January 10, 2023


Now that the 2022 tax year has come to a close, it’s time to review your plan for the tax receipts you’ll provide to donors for gifts made in 2022. 

These tax statements have become more of an opportunity to steward donors and show appreciation for the impact of their generosity rather than simply outlining the information donors need to claim a tax deduction, since fewer than 12% of Americans now itemize their tax returns.  

These tax statements do need to follow the IRS guidelines, and the relevant points are highlighted below.

Review the Rules

When preparing tax receipts, take a moment to review the IRS Guide for Charitable Contributions: Substantiation and Disclosure Requirements (Publication 1771, last updated 03/2016). Here’s what you should know:

Donors are responsible for maintaining a bank record or written communication for donations of less than $250 and a written acknowledgement from the donee for donations of $250 or more for which they intend to claim a deduction on their tax return.

Your station or organization is responsible for providing written disclosure to donors who receive goods or services in exchange for a single donation of $75 or more.This written acknowledgement must be “contemporaneous” which is generally understood as being sent before the donor files their tax return. Greater Public recommends all tax statements are sent by January 31st. 

There is a “Token Exception” for “insubstantial goods or services” (such as a thank-you gift). To be deemed insubstantial, the Fair Market Value can not exceed the lesser of 2% of the payment or $117; or…

Meets the following criteria: The donation is at least $58.50, and the thank-you gift bears your station’s name and/or logo and is valued at no more than $11.70.

Your station is required to provide a written disclosure or receipt for donations of $75 or more that are partly for goods or services and partly for a donation. Your station must provide a good faith estimate of the fair market value of the item(s). This is referred to as a “Quid Pro Quo” contribution.

Note: The IRS makes a distinction between the cost of the item to the organization and the fair market value of the item, your station needs to do the same when creating tax statements for donors by listing the fair market value. 

To review these details, see https://www.irs.gov/pub/irs-drop/rp-21-45.pdf (pg 19)

What information should you include on a tax statement?

According to IRS Guide for Charitable Contributions: Substantiation and Disclosure Requirements, the IRS requires the following information:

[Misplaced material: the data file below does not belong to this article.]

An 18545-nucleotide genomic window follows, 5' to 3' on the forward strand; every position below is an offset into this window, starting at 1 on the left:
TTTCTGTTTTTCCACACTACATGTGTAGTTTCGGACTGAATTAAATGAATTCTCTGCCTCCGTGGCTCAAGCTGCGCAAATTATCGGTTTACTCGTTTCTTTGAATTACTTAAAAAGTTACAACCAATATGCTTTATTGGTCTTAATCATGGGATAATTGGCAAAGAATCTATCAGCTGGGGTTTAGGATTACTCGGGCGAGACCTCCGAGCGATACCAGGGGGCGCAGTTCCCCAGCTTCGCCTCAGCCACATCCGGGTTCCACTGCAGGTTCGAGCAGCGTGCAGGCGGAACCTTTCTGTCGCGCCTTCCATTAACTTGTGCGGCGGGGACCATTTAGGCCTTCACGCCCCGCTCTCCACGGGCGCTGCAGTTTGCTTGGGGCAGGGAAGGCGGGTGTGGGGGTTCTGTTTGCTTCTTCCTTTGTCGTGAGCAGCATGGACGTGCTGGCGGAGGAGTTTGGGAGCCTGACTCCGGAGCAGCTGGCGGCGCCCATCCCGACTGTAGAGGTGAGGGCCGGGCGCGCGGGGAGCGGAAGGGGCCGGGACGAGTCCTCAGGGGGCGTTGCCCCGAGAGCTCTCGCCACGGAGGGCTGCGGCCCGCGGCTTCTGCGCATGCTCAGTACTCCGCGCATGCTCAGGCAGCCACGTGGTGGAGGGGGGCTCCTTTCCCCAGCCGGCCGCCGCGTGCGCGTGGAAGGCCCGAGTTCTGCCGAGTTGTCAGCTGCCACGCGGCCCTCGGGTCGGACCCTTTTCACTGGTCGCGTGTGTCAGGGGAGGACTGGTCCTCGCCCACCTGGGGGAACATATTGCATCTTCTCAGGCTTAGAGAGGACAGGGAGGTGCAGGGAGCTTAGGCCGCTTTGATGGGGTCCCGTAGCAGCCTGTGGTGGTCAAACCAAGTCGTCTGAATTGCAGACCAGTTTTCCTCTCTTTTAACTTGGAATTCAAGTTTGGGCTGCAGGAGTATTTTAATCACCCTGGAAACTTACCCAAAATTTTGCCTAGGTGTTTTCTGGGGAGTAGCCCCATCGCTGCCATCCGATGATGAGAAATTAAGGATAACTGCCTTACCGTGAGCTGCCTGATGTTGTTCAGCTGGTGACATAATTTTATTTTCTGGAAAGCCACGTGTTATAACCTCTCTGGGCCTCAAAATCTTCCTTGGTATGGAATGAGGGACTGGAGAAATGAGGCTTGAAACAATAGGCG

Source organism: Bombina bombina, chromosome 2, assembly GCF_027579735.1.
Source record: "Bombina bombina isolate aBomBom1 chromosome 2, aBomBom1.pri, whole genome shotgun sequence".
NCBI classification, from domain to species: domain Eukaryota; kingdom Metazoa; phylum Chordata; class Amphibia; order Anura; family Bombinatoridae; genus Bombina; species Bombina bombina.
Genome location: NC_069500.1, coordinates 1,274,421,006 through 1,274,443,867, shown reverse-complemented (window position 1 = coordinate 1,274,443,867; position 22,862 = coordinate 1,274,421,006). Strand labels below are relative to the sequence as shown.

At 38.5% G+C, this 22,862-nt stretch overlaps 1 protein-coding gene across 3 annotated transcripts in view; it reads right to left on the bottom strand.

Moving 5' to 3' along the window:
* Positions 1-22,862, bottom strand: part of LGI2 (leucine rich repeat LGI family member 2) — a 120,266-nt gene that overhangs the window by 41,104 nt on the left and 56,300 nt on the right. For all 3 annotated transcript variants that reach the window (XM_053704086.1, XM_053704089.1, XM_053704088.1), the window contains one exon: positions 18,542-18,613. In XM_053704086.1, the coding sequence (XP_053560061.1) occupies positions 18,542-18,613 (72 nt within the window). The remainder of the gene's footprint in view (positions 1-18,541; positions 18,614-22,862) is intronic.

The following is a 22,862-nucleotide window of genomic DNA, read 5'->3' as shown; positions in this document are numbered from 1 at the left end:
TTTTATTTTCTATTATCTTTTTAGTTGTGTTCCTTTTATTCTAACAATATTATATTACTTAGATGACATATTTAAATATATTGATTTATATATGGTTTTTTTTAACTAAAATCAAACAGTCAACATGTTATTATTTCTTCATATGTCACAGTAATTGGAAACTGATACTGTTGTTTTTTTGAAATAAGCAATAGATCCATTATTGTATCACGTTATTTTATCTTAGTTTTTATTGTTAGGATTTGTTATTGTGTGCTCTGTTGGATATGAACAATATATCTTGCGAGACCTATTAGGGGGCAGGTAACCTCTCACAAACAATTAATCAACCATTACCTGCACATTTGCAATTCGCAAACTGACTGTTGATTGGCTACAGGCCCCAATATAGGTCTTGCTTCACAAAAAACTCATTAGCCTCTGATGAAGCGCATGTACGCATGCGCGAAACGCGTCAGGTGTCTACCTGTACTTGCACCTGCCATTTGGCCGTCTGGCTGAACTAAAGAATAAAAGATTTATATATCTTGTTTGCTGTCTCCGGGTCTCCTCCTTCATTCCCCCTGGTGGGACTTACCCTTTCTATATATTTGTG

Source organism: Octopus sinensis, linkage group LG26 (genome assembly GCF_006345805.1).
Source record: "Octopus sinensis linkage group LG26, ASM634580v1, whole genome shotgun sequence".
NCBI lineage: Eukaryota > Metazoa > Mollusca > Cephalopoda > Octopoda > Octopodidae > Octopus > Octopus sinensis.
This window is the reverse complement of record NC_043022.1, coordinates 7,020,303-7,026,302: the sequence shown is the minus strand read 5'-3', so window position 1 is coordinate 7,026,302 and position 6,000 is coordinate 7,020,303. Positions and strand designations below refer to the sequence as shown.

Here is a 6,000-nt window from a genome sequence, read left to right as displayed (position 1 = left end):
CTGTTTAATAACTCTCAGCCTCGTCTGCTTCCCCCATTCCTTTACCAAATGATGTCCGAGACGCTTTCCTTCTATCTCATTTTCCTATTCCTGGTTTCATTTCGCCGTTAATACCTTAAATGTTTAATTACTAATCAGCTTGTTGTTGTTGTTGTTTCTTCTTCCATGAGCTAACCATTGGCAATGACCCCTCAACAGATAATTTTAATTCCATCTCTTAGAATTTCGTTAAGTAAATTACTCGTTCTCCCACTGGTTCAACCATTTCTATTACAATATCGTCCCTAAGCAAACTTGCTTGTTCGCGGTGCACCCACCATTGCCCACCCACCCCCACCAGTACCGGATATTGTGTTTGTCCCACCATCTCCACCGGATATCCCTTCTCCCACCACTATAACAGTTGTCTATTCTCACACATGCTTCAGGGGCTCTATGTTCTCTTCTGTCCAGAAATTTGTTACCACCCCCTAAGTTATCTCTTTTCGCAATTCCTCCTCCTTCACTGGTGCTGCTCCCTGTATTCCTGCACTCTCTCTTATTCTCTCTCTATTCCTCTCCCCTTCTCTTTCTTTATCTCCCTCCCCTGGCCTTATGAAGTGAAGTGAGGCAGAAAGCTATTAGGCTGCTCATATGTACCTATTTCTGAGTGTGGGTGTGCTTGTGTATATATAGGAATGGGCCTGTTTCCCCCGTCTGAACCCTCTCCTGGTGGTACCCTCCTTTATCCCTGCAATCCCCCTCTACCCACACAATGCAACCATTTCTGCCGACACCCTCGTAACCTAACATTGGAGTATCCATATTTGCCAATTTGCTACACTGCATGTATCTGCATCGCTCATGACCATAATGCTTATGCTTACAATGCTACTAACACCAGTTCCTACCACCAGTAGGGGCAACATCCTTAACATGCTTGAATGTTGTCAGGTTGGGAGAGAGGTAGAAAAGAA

1. The name of organization
  2. The amount of cash contribution
  3. A description (but not the value) of non-cash contribution
  4. A statement that no goods or services were provided by the organization in return for the contribution, if that was the case; or a description and good faith estimate of the value of goods or services, if any, that an organization provided in return for the contribution.

Other details from the IRS:

  • The IRS defines “good faith estimate” as follows: “An organization may use any reasonable method to estimate the fair market value (FMV) of goods or services it provided to a donor, as long as it applies the method in good faith. The organization may estimate the FMV of goods or services that generally are not commercially available by using the FMV of similar or comparable goods or services. Goods or services may be similar or comparable even if they do not have the unique qualities of the goods or services being valued.”
  • A separate acknowledgment may be provided for each single contribution of $250 or more, or one acknowledgment, such as an annual summary, may be used to substantiate several single contributions of $250 or more.
  • There are no IRS forms for the acknowledgment. Letters, postcards or computer-generated forms with the above information are acceptable. (Most stations now send statements electronically or as a mailed letter. We do not recommend postcards).

NOTE: The IRS is very behind on releasing the 2021 990s for charities on the IRS website. If you have donors or institutional funders who question the lack of updated 990 available for your station, please refer the questions to media resources explaining the delay as an issue with the IRS and not with your organization.

To ask or not to ask? Do you solicit a gift with your tax statements?

Over time, more organizations are asking for donations as part of their tax statements, and finding success. We recommend testing the addition of an appeal/ask as part of your tax statements, like an upgrade request to sustaining members. If your organization doesn’t have many engagement touch-points throughout the year (think newsletters and other non-ask communications), you should consider using your tax statements primarily as a stewardship opportunity to connect with and thank donors for their support. It’s even better to include a separate note or letter with the statement outlining the impact of the donor’s support and looking forward to their continued partnership with your station.